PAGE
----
The Plane Crash
In the spring of 1979, as part of my residency in Family Medicine at the University of Toronto, I was assigned for one month to a small, rural hospital in Sioux Lookout that provided service for a number of isolated First Nations villages in remote, isolated areas of Northern Ontario. On March 27, 1979, my supervising physician designated me to accompany an Indigenous woman, Jean Marie Peters, who had measles encephalitis, on a medical air evacuation from Sioux Lookout to Winnipeg, Manitoba. She needed the more specialized medical facilities there to treat her rapidly deteriorating condition.

During the flight, I was required to supervise her care, giving her the intravenous drugs needed to stabilize her condition and manually pumping a breathing bag, at regular intervals, that would send oxygen directly into her lungs through an airway tube that was inserted through her mouth.

The plane, a six-seat, twin-engine Piper Aztec, was packed. The patient was strapped onto a stretcher directly behind the pilot’s seat where two of the original six seats had been, with the oxygen tank wedged behind the seat normally used by a co-pilot. Sally Irwin, a nurse who had also been assigned to the flight, and I were seated beside the patient.

When the plane lifted off the runway, I was so busy tending the patient that I didn’t notice a heavy snowstorm had begun. But by the time we had flown for thirty or forty minutes and were about twenty miles from Kenora, a town on Lake of the Woods, the storm had become a near-blizzard. Suddenly, I noticed a change in the sound of the twin propellers. I looked up and saw that the right propeller had stopped. The pilot, Gerald Kruschenske, was vigorously pushing buttons and pulling levers. Something was obviously wrong. Shouting over the roar of the engine, I asked what was going on. He shouted back that everything was all right. About ten seconds later I was reassured when the right propeller started again. Everything seemed to be back to normal, and I returned my attention to the patient.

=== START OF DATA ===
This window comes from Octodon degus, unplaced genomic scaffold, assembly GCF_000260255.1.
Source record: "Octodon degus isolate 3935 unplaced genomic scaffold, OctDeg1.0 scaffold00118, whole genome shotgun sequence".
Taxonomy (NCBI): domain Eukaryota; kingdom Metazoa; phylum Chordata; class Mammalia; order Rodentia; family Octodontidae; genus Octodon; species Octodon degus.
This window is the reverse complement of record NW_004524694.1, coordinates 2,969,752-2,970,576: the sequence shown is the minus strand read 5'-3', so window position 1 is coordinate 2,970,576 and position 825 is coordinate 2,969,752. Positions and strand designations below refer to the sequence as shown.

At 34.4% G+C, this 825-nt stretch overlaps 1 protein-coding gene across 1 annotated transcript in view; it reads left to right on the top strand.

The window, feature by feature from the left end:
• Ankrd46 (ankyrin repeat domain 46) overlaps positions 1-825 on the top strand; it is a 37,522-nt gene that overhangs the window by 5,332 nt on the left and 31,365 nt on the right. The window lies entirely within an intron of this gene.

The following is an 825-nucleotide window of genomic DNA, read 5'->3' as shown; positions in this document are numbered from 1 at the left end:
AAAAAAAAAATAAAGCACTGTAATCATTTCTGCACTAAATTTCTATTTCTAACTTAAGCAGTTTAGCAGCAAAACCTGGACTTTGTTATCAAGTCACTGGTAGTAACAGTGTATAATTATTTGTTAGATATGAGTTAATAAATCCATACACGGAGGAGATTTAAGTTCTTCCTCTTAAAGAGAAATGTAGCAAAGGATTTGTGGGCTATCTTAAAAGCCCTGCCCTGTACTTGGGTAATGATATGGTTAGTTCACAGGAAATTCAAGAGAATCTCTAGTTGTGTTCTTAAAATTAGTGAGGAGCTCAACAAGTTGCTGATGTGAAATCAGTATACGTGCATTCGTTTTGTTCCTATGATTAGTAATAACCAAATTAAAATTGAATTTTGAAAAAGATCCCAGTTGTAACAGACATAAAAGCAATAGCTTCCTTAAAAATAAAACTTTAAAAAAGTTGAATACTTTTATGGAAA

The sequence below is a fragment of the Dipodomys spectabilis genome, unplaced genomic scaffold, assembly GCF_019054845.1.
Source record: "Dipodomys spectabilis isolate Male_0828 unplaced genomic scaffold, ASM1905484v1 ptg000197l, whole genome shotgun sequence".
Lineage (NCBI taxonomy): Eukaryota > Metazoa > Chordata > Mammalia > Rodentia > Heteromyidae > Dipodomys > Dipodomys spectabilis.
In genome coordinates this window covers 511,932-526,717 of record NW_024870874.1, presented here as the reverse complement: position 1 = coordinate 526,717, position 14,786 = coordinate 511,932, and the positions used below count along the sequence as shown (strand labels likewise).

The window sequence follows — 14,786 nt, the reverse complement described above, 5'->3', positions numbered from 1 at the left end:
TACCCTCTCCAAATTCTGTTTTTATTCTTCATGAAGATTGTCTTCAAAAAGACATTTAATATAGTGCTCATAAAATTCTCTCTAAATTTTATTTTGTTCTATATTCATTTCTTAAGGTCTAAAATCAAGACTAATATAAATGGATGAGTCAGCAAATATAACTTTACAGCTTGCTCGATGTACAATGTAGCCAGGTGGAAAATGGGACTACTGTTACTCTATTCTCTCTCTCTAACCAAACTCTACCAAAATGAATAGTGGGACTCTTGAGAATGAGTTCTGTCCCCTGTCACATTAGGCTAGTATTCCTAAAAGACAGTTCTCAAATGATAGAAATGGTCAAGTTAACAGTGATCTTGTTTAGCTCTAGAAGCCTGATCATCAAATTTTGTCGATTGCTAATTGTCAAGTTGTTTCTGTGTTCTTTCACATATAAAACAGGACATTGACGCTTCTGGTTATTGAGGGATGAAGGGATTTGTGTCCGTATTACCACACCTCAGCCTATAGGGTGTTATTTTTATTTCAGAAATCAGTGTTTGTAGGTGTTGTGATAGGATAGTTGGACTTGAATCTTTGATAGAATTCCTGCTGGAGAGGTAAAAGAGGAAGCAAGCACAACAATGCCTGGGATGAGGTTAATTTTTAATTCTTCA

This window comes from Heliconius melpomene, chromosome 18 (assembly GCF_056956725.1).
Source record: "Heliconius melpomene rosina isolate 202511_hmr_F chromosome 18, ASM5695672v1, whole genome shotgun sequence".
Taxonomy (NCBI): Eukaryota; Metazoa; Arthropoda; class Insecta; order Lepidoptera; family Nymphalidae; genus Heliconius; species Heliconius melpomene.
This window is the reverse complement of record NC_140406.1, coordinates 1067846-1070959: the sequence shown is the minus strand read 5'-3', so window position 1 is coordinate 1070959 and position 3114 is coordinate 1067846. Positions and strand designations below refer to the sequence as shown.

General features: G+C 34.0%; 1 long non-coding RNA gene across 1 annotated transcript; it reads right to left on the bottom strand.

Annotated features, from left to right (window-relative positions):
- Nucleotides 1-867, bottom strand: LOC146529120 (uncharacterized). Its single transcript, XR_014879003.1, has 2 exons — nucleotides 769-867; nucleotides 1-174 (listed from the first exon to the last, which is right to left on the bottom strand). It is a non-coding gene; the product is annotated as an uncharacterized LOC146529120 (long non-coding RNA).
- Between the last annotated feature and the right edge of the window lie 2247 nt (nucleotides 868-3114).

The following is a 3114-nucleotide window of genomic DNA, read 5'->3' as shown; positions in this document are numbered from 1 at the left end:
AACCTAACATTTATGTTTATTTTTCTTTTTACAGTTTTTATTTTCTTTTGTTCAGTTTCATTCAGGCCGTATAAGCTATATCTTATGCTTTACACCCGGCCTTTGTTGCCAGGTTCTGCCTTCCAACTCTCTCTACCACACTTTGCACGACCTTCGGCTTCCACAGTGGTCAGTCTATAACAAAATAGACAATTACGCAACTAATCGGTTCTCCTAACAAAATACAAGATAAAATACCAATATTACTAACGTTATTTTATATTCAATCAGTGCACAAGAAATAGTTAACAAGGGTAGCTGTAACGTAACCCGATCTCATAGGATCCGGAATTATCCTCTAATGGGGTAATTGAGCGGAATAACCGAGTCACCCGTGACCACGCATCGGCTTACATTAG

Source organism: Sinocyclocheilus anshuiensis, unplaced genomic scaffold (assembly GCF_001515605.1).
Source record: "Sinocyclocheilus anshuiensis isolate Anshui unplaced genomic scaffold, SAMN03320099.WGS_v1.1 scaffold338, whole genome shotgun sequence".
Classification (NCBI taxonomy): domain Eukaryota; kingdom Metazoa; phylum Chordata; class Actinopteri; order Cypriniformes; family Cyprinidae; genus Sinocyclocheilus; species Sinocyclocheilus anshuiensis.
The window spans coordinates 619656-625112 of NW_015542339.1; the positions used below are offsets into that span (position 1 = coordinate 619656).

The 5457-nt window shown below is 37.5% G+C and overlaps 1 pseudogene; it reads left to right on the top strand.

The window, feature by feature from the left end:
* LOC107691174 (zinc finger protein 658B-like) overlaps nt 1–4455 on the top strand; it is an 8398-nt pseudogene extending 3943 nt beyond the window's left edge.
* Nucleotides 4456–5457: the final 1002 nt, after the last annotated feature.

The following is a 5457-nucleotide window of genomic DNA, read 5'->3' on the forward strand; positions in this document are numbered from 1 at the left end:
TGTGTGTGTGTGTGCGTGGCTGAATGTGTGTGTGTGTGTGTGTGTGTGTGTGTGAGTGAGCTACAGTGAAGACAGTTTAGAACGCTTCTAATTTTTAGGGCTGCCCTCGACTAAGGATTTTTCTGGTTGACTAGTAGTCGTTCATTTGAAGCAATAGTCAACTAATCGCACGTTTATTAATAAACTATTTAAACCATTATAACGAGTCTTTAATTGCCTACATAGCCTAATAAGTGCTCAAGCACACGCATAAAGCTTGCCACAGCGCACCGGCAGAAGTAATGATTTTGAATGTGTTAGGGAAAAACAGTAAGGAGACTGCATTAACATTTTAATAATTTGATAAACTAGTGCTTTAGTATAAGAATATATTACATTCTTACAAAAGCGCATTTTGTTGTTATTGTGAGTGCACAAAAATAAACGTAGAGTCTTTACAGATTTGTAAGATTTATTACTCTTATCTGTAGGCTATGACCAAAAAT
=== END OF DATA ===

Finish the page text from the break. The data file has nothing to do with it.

A few minutes later the left propeller started sputtering. Looking up, I saw that the right propeller was still working but the left propeller had now stopped. Alarmed, I shouted again at the pilot Gerry to find out what was happening, but he didn’t answer. He was desperately pushing buttons, pulling levers, and pumping handles in an attempt to restart the left engine. I noticed we were flying quite low over the trees and hills. Unbeknownst to the nurse Sally and me, Gerry had been in radio contact with the Kenora airport for some time and was trying to make an emergency landing there. He had already made one attempt, but, flying with only one engine in the howling wind, he couldn’t maneuver the plane into proper position. The airport then tried to direct him to a landing strip on the frozen lake. Through the raging snow, he saw what he thought was the landing strip and made an attempt to come down, but again he couldn’t get the plane into proper position. As he fought to pull the sluggish plane up again and take another try at the landing, he saw a hill near the edge of the lake and realized instantly that the plane would never clear it. Taking his only option, he cut the sputtering right engine and headed down, praying the ice would hold.

Although Sally and I realized something was wrong, I had no idea how desperate the situation was — until I looked out the window and saw the second propeller die. Both engines were gone.

“Oh my God,” I thought, “we’re going to crash!” A wave of intense fear and panic overtook me. “God, help! I’m going to die!” I mentally cried out.

Then, immediately after my mental cry for help, I suddenly felt a wave of profound peace and calm descend upon me. With the descending calm, I heard an inner voice comforting me. Verses from the Bible — verses that I didn’t know by heart and wasn’t consciously trying to remember — flowed through my mind, as if they were being poured into my consciousness by some external force: “Be still, and know that I am God.” “I am with you, now and always. ” As the words penetrated the depths my soul, I became flooded with a sense of peace, and the presence of God. I was no longer afraid. It felt like a force-field of peace had descended upon me and pushed away all of my fear. My mind was still. I knew that God was there, and somehow I knew with absolute certainty, something I had never known before: there was absolutely nothing to fear in death. I felt enveloped and protected by God’s peace.